In late September 2002, we started going to school again despite the curfew, which was imposed by the Israeli army. We went to school risking our own lives, as we could have stumbled on an Israeli tanks or soldiers paroling the streets. We would walk 2 or 3 km to avoid them, yet we were caught sometimes.
One day we were coming back from a long day at school, when the driver in the bus announced, “there is a checkpoint ahead, I am going to drop you here, and you can walk through the mountain.” When he finished his announcement, I looked to my new shoes, and then to my friends “I am not walking through the mountains, I am going through the checkpoint!” all of my friends agreed to go with me but two.
We walked confidently to the soldiers expecting to pass in 10 minutes, 20 minutes top. We walked down the streets, for a while before a few soldiers showed up at the gate of a building 100m away from the tanks, they asked us to stop, and to hand them our IDs if we had any.
The soldiers asked us to follow them. Confidently we followed them as we expected that they were going to lets us go in a minute or two. The soldiers took us to a wider side walk, in front of a building containing warehouses in the ground floor and apartments in the first and second floor. They asked us to stand. Then, 40 minutes later, another soldiers came by and said, “everybody sit now.”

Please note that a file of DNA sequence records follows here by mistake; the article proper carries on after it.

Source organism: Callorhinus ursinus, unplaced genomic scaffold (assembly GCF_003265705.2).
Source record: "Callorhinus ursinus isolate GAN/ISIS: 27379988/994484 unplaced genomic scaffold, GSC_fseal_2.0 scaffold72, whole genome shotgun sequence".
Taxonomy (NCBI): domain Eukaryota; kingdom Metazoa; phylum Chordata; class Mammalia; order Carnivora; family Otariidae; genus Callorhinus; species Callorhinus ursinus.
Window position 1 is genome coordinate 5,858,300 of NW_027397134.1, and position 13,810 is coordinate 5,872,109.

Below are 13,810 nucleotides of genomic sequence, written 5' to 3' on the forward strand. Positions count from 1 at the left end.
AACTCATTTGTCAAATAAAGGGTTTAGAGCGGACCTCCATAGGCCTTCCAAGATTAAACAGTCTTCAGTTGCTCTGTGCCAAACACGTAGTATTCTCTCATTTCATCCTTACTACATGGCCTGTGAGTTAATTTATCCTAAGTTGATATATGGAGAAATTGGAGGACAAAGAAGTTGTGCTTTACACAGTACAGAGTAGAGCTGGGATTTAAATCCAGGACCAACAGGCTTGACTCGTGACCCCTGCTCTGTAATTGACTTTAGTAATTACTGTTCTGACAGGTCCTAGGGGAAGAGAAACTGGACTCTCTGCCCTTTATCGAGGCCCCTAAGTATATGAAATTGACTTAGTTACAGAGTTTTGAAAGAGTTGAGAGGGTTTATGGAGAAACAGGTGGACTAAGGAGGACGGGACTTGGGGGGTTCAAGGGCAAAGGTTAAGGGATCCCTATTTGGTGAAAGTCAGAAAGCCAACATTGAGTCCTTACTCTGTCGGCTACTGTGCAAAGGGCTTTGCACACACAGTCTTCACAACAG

They took our IDs around 2:30pm, we were released at 9:00pm. We were forced to sit in the cold, with 3 soldiers standing guard. We weren’t allowed to talk or even to look at each other, every person who dared to talk, move or look to anyone around him would be punished by having to stand on his knees in the street with his hands behind his neck.
We stayed there for hours before soldiers showed some mercy and let all the kids under the age of 16 leave, leaving me and another 20 high school students on the streets. We stayed, looking down at the street, until someone came up with a fun small game: throwing small stones on the soldiers standing guard! The soldiers didn’t get our sense of humor. They ended up forcing us all to stand against the wall, with our hands behind our heads. For the next 2 hours I thought of nothing but expecting one of us to be shot in the head by the soldiers. I didn’t feel safe until one soldier called my name to give me my ID back, while telling with a hand gesture that I was allowed to go.
This story burly represent 1% of the Palestinian people suffering, yet it help explaining the collective punishment policies the Israeli adopted to deal withe the Palestinian population. later that night curfew was imposed, we would return to school 2 weeks after.